Although she lived the vast majority of her life on farms near Elm Creek, she was to be buried in Kearney, the place she referred to when she discussed "going to town." Every Sunday she and my grandfather used to drive 18 miles down highway 30 (never the interstate, which my grandfather abhorred), go to service at a Lutheran church, then hit the supermarket to stock up for the week.  For that reason I'd been in the church where her funeral took place on several occasions, mostly in my childhood summers where I would spend a week or two on the farm.

The day of the funeral something struck me hard that I had never really noticed before: my homeland is a strange, harsh, and forbidding place when it comes to climate and landscape.  Growing up there I assumed the insane temperature swings and endless skies were just normal.  Now it seemed that Kearney, a bustling little city of 25,000, was like a gnat on the prodigious rump of the Great Plains.  The gusting winds that morning as my wife and I went before the funeral to the Wal-Mart on the edge of town to get some baby supplies felt as if they could rip the town from its moorings and scatter its debris all over the prairie. The Wal-Mart there is on top of a hill, and I felt exposed and fearful, looking north to the barren land north of the Platte River Valley, where fields of corn give way to endless range.

A large murder of crows had made the roof of the church their home, a forbidding sight against the massive, roiling Plains sky, clouds darting across.  They crows would suddenly fly in the air, then after a flurry of hovering, rest back down on the church's roof. The church was near the edge of town, and in Nebraska towns that borderline feels creepy, making you realize that human habitation in such a place is almost an affront to nature.  On the edge of town you can feel as if the ground could open up and the earth could swallow the town whole.  When you grow up there you don't really notice it, but after spending some years in the New York area, where nature feels as if it has been wiped from existence, Nebraska in November was quite a contrast.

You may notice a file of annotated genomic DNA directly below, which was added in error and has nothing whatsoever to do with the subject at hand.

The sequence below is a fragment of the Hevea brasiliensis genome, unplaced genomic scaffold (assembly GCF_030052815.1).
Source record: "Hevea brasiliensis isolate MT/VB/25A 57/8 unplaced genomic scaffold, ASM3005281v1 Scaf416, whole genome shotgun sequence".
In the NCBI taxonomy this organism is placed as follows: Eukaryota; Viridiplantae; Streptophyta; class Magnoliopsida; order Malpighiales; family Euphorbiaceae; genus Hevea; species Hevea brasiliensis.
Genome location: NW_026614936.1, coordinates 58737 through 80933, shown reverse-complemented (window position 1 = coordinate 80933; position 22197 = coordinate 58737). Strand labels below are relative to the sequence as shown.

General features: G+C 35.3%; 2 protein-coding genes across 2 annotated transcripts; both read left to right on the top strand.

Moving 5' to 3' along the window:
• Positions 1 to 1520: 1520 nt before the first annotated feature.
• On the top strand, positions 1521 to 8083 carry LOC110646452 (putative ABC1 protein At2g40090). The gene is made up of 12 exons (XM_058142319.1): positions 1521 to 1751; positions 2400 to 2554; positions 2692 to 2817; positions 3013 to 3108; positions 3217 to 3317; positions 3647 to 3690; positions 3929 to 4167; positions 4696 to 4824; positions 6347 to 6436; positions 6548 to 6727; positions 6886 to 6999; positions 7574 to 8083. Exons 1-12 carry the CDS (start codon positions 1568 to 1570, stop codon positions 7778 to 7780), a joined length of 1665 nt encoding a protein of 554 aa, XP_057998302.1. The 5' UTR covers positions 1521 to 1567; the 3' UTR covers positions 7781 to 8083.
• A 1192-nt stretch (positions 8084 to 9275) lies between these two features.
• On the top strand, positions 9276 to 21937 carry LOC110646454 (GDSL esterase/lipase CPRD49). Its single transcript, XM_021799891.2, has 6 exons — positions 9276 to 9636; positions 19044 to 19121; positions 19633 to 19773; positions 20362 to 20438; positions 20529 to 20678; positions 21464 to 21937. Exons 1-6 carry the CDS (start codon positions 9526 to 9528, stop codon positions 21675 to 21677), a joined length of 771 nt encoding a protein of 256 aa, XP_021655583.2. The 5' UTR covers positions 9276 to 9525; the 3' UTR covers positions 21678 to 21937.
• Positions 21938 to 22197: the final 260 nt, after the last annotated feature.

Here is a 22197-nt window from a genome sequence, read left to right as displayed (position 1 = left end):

Nevertheless, Nebraska in November is a beautiful place, and fearsomely beautiful at that.  With the harvest in the fields are a humble stubble that allows an even more expansive view of the far-flung horizons.  Green, fragile as it is on the prairie, has drained out, but what remains is a stunning mix of hues of brown and yellow like spread Van Gogh brushstrokes across the canvas of the wide, flat plains.  The naked cottonwood trees are sublimely gnarled and twisted, like broken skeletons.  The fearsomeness comes from the feeling that the earth and sky are squashing whatever puny people happen to be stuck between them.  The sudden ice storms and blizzards don't make November's beauty feel safe or comforting.  It is more stunning and unsettling.  On this blustery New Jersey day, I am glad of the reminder of a place I see much too seldom these days.